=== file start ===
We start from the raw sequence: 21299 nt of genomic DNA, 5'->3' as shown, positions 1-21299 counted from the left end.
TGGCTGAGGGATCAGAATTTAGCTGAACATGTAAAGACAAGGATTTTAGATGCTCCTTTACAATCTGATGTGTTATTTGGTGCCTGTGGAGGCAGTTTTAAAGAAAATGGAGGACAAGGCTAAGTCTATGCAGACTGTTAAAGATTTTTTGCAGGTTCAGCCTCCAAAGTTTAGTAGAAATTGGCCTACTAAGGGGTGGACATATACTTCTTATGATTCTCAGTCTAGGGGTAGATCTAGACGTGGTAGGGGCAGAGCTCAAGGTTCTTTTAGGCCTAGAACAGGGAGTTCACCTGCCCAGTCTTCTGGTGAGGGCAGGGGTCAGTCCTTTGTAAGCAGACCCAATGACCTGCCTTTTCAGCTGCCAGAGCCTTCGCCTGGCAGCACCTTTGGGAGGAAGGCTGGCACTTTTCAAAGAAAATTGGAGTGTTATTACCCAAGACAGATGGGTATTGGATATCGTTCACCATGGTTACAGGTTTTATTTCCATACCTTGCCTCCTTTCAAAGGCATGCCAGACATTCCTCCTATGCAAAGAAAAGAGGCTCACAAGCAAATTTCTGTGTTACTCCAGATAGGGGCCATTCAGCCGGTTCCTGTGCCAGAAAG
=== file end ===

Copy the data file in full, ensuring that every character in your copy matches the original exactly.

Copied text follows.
We start from the raw sequence: 21299 nt of genomic DNA, 5'->3' as shown, positions 1-21299 counted from the left end.
TGGCTGAGGGATCAGAATTTAGCTGAACATGTAAAGACAAGGATTTTAGATGCTCCTTTACAATCTGATGTGTTATTTGGTGCCTGTGGAGGCAGTTTTAAAGAAAATGGAGGACAAGGCTAAGTCTATGCAGACTGTTAAAGATTTTTTGCAGGTTCAGCCTCCAAAGTTTAGTAGAAATTGGCCTACTAAGGGGTGGACATATACTTCTTATGATTCTCAGTCTAGGGGTAGATCTAGACGTGGTAGGGGCAGAGCTCAAGGTTCTTTTAGGCCTAGAACAGGGAGTTCACCTGCCCAGTCTTCTGGTGAGGGCAGGGGTCAGTCCTTTGTAAGCAGACCCAATGACCTGCCTTTTCAGCTGCCAGAGCCTTCGCCTGGCAGCACCTTTGGGAGGAAGGCTGGCACTTTTCAAAGAAAATTGGAGTGTTATTACCCAAGACAGATGGGTATTGGATATCGTTCACCATGGTTACAGGTTTTATTTCCATACCTTGCCTCCTTTCAAAGGCATGCCAGACATTCCTCCTATGCAAAGAAAAGAGGCTCACAAGCAAATTTCTGTGTTACTCCAGATAGGGGCCATTCAGCCGGTTCCTGTGCCAGAAAG